What is the difference between .on ("click", function () {}) and .click (function () {})?

89

I usually use, because I learned that it was the most correct , the assignment of events as follows:

$('seletor').on('click', function(){});

However, I see many developers using the following syntax:

$('seletor').click(function (){});

Although they told me that .on is the most recommended, I did not quite understand why. So in practice, what's the difference in using one or the other?

    
asked by Felipe Avelar 11.02.2014 в 13:32

6 answers

61

This is basically how the association for the element is made. .click applies to the current DOM, while .on (using delegation) will continue to be valid for new elements added to the DOM after event association.

Which is better to use, I would say it depends on the case.

Example:

<ul id="afazer">
  <li>Afazer 1</li>
  <li>Afazer 2</li>
  <li>Afazer 3</li>
  <li>Afazer 4</li>
</ul>

Event .click :

$("#afazer li").click(function() {
  $(this).remove();
});

Event .on :

$("#afazer").on("click", "li", function() {
  $(this).remove();
});

Note that I've separated the selector in .on . I'll explain why.

Suppose that after this association, let's do the following:

$("#afazer").append("<li>Afazer 5</li>");

That's where you'll notice the difference.

If the event was associated with .click , job 5 will not obey the click event, and thus will not be removed.

If it was associated via .on , with the separate selector , it will obey.

Credits

    
11.02.2014 / 13:37
43

The great advantage of the .on() method is to allow delegation for cases where 'selector' is added dynamically (after the code has been run).

In other words: .on() is for descending elements of the first selector even if they are not present at the time the code is read because jQuery will only check the second selector at the time of the event being detected. The .click() only applies to elements already created / existent at the time the code is read.

In this case, using delegation, the syntax is:

$(document).on('click','seletor', function(){ /* ... */ });

I've used document but may be another element, parent of 'seletor' , present at the time .on() is read. So at the time of the mouse click, .on() will look for the delegated element (s), using just one event handler in memory.

In case we want to grab an event from elements that are dynamically created or loaded by ajax, instead of adding .click() each time it is loaded / created, then we can only have .on() for all.

Using .click() will load an event handler per element into memory. Using .on() with delegation is created only one for all elements.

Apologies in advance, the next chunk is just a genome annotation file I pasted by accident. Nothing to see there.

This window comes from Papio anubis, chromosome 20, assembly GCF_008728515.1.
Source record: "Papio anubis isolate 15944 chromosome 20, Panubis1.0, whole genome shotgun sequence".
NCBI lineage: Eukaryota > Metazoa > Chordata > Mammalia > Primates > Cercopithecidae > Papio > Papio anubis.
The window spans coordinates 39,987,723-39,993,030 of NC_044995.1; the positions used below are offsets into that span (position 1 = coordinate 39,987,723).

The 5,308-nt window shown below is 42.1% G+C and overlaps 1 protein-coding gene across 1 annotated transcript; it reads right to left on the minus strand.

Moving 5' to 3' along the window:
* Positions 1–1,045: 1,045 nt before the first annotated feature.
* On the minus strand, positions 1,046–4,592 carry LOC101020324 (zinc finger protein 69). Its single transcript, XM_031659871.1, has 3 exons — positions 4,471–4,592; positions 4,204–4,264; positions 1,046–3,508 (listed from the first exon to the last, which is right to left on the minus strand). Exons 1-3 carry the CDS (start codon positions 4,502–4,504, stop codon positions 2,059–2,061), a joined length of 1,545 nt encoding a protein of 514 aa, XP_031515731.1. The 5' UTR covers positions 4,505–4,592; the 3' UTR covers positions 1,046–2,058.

In case you do not use delegation, as in the example question, then they are similar.

Useful links to learn more about event delegation in jQuery:

11.02.2014 в 13:34
15

According to documentation $('selector').click(); is only a shortcut to $('seletor').on('click', function() { });

But there is an interesting option of the .on method:

$('div#container').on('click', 'button.alert', function() {
    alert(1);
    $('div#container').append('<button class="alert">Clique-me</button>');
});

This will cause all buttons with class alert to fire the event, including buttons created dynamically within <div id="container"> after script execution. This effect is desirable in several scenarios, for example with content loaded via ajax.

See an example on JSFiddle

    
11.02.2014 в 13:46
13

In general .click() is actually a shortcut for .on() , with .on() serving any event, both native and custom, and not just the click , so if you happen to be using a dynamic element then .click() may not work and certainly .on() will.

    
11.02.2014 в 13:57
12

$('seletor').click(function (){}); is a shortcut to $('seletor').on('click', function(){}); . Both are equivalent. but the first case has another use that is quite different (clicking), while the second has other uses that are similar (add other types of listeners).

Why use $ (''). on ('click' ...?

Well, using it makes it easy for the developer to know that it's just a change of click for another event that this handler will add the listener to this new event. It is more intuitive .

Another point, which is a matter of personal taste, is that $().click() also serves to activate the action as if the person had clicked and $('').on('click'... will always be to add the listener, and this avoids certain confusion. But as I said, it's a personal matter.

Is there any real problem with using $('seletor').click(function (){}); ?

According to the official documentation in link there is no special alert, such as warning that this code would be deprecated (ie be removed in some future version), logo there is not a strong deterrent in not using it.

I personally prefer to use the other mode. But for historical reasons many tutorials on the internet will use this way here.

    
11.02.2014 в 13:34
6

I would like to add one more detail, while ".click" is specific to an event the ".on" can delegate the same function to several events Ex.:

$('selector').on('click mouseleave mouseenter ...', function(){...})

In case it will execute the function for all events described in the first space-separated

method documentation on

    
16.12.2015 в 18:00